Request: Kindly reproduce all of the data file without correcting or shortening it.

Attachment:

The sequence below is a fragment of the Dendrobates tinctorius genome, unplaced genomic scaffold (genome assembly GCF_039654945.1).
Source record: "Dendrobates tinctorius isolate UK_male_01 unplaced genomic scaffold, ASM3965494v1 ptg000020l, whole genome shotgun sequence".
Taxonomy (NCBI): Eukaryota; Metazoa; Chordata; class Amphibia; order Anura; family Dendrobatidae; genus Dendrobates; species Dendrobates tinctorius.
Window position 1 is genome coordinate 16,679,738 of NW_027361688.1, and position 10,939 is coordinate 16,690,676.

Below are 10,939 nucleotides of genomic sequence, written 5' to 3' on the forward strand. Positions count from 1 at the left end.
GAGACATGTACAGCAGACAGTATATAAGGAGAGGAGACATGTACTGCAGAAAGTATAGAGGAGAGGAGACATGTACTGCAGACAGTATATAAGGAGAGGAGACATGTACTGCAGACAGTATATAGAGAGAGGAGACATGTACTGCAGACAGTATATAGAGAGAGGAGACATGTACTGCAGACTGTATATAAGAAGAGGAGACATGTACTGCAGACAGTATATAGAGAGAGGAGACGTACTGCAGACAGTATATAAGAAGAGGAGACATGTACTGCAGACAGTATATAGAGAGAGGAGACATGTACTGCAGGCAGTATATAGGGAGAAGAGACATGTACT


The sequence below is a fragment of the Dendrobates tinctorius genome, unplaced genomic scaffold (genome assembly GCF_039654945.1).
Source record: "Dendrobates tinctorius isolate UK_male_01 unplaced genomic scaffold, ASM3965494v1 ptg000020l, whole genome shotgun sequence".
Taxonomy (NCBI): Eukaryota; Metazoa; Chordata; class Amphibia; order Anura; family Dendrobatidae; genus Dendrobates; species Dendrobates tinctorius.
Window position 1 is genome coordinate 16,679,738 of NW_027361688.1, and position 10,939 is coordinate 16,690,676.

Below are 10,939 nucleotides of genomic sequence, written 5' to 3' on the forward strand. Positions count from 1 at the left end.
GAGACATGTACAGCAGACAGTATATAAGGAGAGGAGACATGTACTGCAGAAAGTATAGAGGAGAGGAGACATGTACTGCAGACAGTATATAAGGAGAGGAGACATGTACTGCAGACAGTATATAGAGAGAGGAGACATGTACTGCAGACAGTATATAGAGAGAGGAGACATGTACTGCAGACTGTATATAAGAAGAGGAGACATGTACTGCAGACAGTATATAGAGAGAGGAGACGTACTGCAGACAGTATATAAGAAGAGGAGACATGTACTGCAGACAGTATATAGAGAGAGGAGACATGTACTGCAGGCAGTATATAGGGAGAAGAGACATGTACT